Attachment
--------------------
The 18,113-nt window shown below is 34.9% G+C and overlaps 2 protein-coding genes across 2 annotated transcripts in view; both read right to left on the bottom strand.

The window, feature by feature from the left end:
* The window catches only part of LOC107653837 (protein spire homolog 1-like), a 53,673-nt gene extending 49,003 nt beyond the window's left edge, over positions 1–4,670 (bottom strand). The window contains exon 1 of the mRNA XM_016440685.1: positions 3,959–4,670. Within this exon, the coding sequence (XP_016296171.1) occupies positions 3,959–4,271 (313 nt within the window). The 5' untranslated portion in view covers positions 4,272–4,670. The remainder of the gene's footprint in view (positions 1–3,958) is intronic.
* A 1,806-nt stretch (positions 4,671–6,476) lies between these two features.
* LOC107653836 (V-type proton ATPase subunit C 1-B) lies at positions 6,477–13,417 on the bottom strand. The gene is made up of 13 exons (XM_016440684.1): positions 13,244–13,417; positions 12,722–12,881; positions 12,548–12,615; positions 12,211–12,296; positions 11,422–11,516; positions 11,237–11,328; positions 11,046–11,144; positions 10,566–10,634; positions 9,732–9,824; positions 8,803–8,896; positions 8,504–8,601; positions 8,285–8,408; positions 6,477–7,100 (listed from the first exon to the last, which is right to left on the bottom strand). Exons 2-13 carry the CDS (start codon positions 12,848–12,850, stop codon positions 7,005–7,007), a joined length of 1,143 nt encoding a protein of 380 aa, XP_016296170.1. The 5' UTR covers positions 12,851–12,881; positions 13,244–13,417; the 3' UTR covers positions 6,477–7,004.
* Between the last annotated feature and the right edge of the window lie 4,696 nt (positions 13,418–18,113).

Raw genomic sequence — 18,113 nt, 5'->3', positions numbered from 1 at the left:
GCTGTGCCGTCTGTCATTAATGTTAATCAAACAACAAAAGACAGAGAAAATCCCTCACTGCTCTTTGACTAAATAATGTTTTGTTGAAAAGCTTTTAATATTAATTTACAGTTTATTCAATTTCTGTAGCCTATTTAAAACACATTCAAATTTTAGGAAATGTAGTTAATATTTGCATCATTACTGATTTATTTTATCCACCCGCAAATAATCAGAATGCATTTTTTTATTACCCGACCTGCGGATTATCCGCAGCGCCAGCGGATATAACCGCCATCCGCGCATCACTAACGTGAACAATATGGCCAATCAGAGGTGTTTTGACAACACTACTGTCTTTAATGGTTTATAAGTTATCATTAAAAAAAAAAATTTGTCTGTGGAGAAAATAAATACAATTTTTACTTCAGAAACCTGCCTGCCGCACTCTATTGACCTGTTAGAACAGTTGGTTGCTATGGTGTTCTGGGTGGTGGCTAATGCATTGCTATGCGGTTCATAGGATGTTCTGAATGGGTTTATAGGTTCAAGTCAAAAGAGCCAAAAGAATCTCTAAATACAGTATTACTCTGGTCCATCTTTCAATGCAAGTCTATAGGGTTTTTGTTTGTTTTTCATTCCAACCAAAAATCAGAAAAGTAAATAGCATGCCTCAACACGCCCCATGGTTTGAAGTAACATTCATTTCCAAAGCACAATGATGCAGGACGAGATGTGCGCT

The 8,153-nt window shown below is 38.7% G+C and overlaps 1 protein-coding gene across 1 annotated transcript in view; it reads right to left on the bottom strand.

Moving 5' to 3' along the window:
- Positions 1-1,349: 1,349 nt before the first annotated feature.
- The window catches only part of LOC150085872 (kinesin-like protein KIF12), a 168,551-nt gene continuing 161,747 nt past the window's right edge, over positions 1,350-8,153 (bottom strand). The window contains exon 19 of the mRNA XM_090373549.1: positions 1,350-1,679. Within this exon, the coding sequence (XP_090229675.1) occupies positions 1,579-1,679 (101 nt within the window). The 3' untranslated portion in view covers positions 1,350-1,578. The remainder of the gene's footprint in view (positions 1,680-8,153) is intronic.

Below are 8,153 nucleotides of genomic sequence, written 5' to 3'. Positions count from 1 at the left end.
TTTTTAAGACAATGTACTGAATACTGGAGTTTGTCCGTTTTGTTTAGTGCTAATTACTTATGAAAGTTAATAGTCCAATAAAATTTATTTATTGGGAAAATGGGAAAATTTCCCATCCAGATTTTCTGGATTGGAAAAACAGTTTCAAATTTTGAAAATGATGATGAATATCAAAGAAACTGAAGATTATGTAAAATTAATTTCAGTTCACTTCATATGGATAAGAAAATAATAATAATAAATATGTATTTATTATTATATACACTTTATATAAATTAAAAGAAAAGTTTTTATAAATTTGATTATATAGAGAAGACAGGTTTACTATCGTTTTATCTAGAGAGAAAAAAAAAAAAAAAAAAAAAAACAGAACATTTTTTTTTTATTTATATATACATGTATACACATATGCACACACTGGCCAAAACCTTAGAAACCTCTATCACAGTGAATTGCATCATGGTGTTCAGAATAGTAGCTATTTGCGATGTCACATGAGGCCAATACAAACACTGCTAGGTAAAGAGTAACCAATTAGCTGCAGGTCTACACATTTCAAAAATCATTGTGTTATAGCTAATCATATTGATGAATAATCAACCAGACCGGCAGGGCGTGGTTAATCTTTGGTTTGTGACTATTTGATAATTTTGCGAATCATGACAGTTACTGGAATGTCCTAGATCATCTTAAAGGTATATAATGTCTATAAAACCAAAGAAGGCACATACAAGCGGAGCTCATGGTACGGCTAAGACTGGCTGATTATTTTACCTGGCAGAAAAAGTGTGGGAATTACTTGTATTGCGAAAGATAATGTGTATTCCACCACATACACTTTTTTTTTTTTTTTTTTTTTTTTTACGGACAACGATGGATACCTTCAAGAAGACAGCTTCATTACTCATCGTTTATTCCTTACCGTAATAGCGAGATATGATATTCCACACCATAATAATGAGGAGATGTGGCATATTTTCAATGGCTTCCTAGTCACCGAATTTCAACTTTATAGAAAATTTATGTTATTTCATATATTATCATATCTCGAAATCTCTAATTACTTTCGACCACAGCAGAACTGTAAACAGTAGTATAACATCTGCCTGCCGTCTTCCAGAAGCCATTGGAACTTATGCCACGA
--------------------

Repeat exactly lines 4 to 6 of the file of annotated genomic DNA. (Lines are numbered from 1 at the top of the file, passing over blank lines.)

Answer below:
* A 1,806-nt stretch (positions 4,671–6,476) lies between these two features.
* LOC107653836 (V-type proton ATPase subunit C 1-B) lies at positions 6,477–13,417 on the bottom strand. The gene is made up of 13 exons (XM_016440684.1): positions 13,244–13,417; positions 12,722–12,881; positions 12,548–12,615; positions 12,211–12,296; positions 11,422–11,516; positions 11,237–11,328; positions 11,046–11,144; positions 10,566–10,634; positions 9,732–9,824; positions 8,803–8,896; positions 8,504–8,601; positions 8,285–8,408; positions 6,477–7,100 (listed from the first exon to the last, which is right to left on the bottom strand). Exons 2-13 carry the CDS (start codon positions 12,848–12,850, stop codon positions 7,005–7,007), a joined length of 1,143 nt encoding a protein of 380 aa, XP_016296170.1. The 5' UTR covers positions 12,851–12,881; positions 13,244–13,417; the 3' UTR covers positions 6,477–7,004.
* Between the last annotated feature and the right edge of the window lie 4,696 nt (positions 13,418–18,113).